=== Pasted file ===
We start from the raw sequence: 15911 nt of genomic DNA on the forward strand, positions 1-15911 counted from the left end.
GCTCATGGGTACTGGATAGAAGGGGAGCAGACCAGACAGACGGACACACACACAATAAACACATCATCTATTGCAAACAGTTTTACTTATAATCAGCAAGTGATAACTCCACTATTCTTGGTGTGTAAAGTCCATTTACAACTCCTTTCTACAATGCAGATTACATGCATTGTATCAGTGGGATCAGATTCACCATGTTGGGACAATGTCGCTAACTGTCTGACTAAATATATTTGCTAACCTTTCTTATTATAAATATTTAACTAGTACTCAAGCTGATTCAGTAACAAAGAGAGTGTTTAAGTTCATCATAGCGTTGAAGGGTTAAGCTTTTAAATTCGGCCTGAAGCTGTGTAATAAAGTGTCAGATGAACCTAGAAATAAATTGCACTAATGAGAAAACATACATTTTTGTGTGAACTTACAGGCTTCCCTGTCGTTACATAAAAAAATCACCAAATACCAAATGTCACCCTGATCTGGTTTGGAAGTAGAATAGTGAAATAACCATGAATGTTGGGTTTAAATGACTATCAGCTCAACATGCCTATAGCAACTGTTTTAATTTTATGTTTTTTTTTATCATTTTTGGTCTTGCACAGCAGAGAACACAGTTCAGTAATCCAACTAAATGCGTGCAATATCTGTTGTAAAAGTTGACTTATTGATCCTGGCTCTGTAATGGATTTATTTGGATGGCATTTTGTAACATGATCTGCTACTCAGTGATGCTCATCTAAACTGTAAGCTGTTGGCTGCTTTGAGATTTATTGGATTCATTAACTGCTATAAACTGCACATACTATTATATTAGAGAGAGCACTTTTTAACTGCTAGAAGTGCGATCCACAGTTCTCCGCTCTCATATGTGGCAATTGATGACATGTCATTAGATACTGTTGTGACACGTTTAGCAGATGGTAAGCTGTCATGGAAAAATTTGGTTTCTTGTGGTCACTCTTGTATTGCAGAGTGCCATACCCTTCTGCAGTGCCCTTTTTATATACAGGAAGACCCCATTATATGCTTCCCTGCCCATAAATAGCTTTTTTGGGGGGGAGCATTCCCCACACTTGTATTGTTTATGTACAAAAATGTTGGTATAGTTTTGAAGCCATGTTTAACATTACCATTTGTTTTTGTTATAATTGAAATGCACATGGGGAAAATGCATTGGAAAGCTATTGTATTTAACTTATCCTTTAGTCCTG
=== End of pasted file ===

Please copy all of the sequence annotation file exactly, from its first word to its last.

We start from the raw sequence: 15911 nt of genomic DNA on the forward strand, positions 1-15911 counted from the left end.
GCTCATGGGTACTGGATAGAAGGGGAGCAGACCAGACAGACGGACACACACACAATAAACACATCATCTATTGCAAACAGTTTTACTTATAATCAGCAAGTGATAACTCCACTATTCTTGGTGTGTAAAGTCCATTTACAACTCCTTTCTACAATGCAGATTACATGCATTGTATCAGTGGGATCAGATTCACCATGTTGGGACAATGTCGCTAACTGTCTGACTAAATATATTTGCTAACCTTTCTTATTATAAATATTTAACTAGTACTCAAGCTGATTCAGTAACAAAGAGAGTGTTTAAGTTCATCATAGCGTTGAAGGGTTAAGCTTTTAAATTCGGCCTGAAGCTGTGTAATAAAGTGTCAGATGAACCTAGAAATAAATTGCACTAATGAGAAAACATACATTTTTGTGTGAACTTACAGGCTTCCCTGTCGTTACATAAAAAAATCACCAAATACCAAATGTCACCCTGATCTGGTTTGGAAGTAGAATAGTGAAATAACCATGAATGTTGGGTTTAAATGACTATCAGCTCAACATGCCTATAGCAACTGTTTTAATTTTATGTTTTTTTTTATCATTTTTGGTCTTGCACAGCAGAGAACACAGTTCAGTAATCCAACTAAATGCGTGCAATATCTGTTGTAAAAGTTGACTTATTGATCCTGGCTCTGTAATGGATTTATTTGGATGGCATTTTGTAACATGATCTGCTACTCAGTGATGCTCATCTAAACTGTAAGCTGTTGGCTGCTTTGAGATTTATTGGATTCATTAACTGCTATAAACTGCACATACTATTATATTAGAGAGAGCACTTTTTAACTGCTAGAAGTGCGATCCACAGTTCTCCGCTCTCATATGTGGCAATTGATGACATGTCATTAGATACTGTTGTGACACGTTTAGCAGATGGTAAGCTGTCATGGAAAAATTTGGTTTCTTGTGGTCACTCTTGTATTGCAGAGTGCCATACCCTTCTGCAGTGCCCTTTTTATATACAGGAAGACCCCATTATATGCTTCCCTGCCCATAAATAGCTTTTTTGGGGGGGAGCATTCCCCACACTTGTATTGTTTATGTACAAAAATGTTGGTATAGTTTTGAAGCCATGTTTAACATTACCATTTGTTTTTGTTATAATTGAAATGCACATGGGGAAAATGCATTGGAAAGCTATTGTATTTAACTTATCCTTTAGTCCTG